Show simple item record

dc.contributor.authorCibrian Bravo, Samuel Karim 14:11:59 (GMT) 14:11:59 (GMT)
dc.description.abstractAbstract Electric vehicles (EV) support sustainable transportation by contributing to the reduction of emissions from the light-duty (passenger) vehicles sector. Electric vehicle adoption is a topic that has been studied through a variety of disciplinary lenses, from economics to engineering; however, while many studies have looked at consumer motivations for purchasing new EVs, virtually no research has been conducted on the used (i.e., second-hand) EV market. As the EV market continues to grow, so too will the supply of used EVs. The used EV market is an interesting point of entry for those purchasing an EV for the first time or who cannot afford the cost of a new EV. Previous research has identified the point of sale of new EVs as an influential factor in the adoption of this technology, and it is through this lens that the used EV market was investigated. This study uses an exploratory approach to address the sale of used EVs in Ontario, Canada by analyzing online advertisements of used EVs by dealerships and private sellers. The aim was to determine how/if attributes that are specific to EVs (e.g., battery life and charging range) are being communicated to potential buyers. A secondary aim was to compare this information to advertisements for internal combustion vehicle (ICV) versions of the same cars. To achieve this, data from 480 advertisements for used vehicles on the autoTrader website were collected, including a sample of 408 EVs and 72 ICVs. The dataset included a mixture of quantitative (e.g., model, year, price, mileage, etc.) and qualitative information (e.g., seller’s own description of the vehicle attributes). The results from the study showed very little difference between advertisements for EVs and ICVs in terms of what information is being communicated: For all ads, the first few attributes communicated tended to be related to the condition of the vehicle and/or specific non-EV attributes such as ‘heated seats’. Findings also revealed that private sellers were more likely to talk about EV-specific features of the vehicle than were dealers. Overall, this research can conclude that the market of used EVs in Ontario lacks focus on attributes that differentiate EVs from ICVs, thus potentially making adoption by first-time potential purchasers more challenging, since the barriers often found by EV adopters are not being addressed. This presents an interesting opportunity for online platforms, such as autoTrader, to further customize advertising templates to include EV-related attributes. The results of the study also signal that further research should take place from the point of view of potential customers as well as previous purchasers in the used EV market to determine what information would be useful when shopping for vehicles online.en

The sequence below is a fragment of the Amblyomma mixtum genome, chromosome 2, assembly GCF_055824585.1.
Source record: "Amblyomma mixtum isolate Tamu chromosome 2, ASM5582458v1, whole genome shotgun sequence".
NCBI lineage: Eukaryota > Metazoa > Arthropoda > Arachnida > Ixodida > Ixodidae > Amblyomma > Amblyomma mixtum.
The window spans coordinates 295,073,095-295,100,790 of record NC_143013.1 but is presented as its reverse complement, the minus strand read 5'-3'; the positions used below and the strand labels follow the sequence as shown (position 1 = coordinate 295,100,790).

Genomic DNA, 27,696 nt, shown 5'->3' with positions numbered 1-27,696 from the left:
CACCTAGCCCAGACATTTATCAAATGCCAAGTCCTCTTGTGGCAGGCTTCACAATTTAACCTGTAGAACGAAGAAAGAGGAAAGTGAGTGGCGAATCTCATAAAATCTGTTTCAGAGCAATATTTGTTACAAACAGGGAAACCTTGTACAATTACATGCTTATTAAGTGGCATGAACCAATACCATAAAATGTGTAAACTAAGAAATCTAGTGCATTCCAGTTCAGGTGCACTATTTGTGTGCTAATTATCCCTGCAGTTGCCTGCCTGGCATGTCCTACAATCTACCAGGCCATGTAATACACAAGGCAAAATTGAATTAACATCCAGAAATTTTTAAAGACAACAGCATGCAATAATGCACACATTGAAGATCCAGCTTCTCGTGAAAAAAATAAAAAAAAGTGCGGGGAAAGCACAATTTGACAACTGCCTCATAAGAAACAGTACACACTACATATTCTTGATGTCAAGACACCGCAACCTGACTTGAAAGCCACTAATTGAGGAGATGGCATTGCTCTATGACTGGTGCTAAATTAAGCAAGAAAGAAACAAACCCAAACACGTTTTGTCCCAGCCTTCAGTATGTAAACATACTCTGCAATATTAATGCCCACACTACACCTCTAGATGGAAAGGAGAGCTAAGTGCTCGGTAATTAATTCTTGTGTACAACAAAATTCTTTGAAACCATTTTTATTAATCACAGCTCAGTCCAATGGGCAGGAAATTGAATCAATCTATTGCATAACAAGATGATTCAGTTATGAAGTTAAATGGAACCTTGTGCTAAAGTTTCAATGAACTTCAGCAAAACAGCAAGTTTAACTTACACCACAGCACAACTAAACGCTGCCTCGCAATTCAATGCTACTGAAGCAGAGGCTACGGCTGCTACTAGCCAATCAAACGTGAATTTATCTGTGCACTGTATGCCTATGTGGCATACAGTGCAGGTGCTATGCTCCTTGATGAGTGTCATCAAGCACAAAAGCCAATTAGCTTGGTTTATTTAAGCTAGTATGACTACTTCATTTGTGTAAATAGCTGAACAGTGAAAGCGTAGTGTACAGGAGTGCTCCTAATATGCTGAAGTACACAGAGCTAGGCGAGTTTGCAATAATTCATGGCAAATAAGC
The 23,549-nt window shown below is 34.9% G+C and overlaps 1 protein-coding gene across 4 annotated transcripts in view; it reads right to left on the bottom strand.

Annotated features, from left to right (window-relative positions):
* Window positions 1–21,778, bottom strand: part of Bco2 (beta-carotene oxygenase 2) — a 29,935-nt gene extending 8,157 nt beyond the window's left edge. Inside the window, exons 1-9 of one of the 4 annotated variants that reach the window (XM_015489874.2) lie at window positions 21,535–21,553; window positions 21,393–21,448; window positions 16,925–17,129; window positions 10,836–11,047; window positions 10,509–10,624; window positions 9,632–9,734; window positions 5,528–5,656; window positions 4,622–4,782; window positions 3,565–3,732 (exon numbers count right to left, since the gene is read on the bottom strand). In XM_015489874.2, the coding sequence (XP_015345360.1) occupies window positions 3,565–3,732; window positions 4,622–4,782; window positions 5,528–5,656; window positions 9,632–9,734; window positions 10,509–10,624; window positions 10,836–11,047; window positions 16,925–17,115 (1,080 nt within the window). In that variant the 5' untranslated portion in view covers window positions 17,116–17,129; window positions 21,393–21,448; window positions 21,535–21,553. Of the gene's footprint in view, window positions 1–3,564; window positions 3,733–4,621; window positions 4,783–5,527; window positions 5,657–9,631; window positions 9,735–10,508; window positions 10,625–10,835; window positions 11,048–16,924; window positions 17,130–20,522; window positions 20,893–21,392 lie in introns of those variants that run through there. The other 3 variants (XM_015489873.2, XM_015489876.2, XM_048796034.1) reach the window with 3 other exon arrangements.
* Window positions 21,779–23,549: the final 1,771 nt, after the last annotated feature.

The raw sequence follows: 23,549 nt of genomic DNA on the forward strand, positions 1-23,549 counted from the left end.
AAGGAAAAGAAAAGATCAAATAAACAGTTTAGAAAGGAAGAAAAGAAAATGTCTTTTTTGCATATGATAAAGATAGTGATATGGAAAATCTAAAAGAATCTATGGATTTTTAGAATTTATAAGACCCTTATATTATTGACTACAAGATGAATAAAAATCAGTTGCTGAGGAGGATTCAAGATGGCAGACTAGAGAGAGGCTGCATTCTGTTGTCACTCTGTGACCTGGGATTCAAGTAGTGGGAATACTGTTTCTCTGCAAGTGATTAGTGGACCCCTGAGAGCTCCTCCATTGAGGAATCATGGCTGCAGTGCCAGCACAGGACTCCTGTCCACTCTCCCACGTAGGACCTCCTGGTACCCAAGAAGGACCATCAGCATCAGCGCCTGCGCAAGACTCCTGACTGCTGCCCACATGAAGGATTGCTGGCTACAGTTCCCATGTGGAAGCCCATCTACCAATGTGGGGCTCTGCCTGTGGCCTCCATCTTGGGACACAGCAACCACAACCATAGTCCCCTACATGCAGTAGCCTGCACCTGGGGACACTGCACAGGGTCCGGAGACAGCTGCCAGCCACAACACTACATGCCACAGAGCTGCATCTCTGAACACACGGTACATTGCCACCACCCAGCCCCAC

dc.publisherUniversity of Waterlooen
dc.subjectelectric vehiclesen
dc.subjectmarketing mixen
dc.subjectsustainable transportationen
dc.subjectgreen marketingen
dc.subject.lcshElectric vehiclesen
dc.subject.lcshSustainable transportationen
dc.subject.lcshGreen marketingen
dc.titleMarketing mix of used electric vehicles in Ontario, Canada.en
dc.typeMaster Thesisen
dc.pendingfalse of Environment, Enterprise and Developmenten Managementen of Waterlooen
uws-etd.degreeMaster of Environmental Studiesen
uws.contributor.advisorLynes, Jennifer
uws.contributor.affiliation1Faculty of Environmenten

Files in this item


This item appears in the following Collection(s)

Show simple item record


University of Waterloo Library
200 University Avenue West
Waterloo, Ontario, Canada N2L 3G1
519 888 4883

All items in UWSpace are protected by copyright, with all rights reserved.

DSpace software

Service outages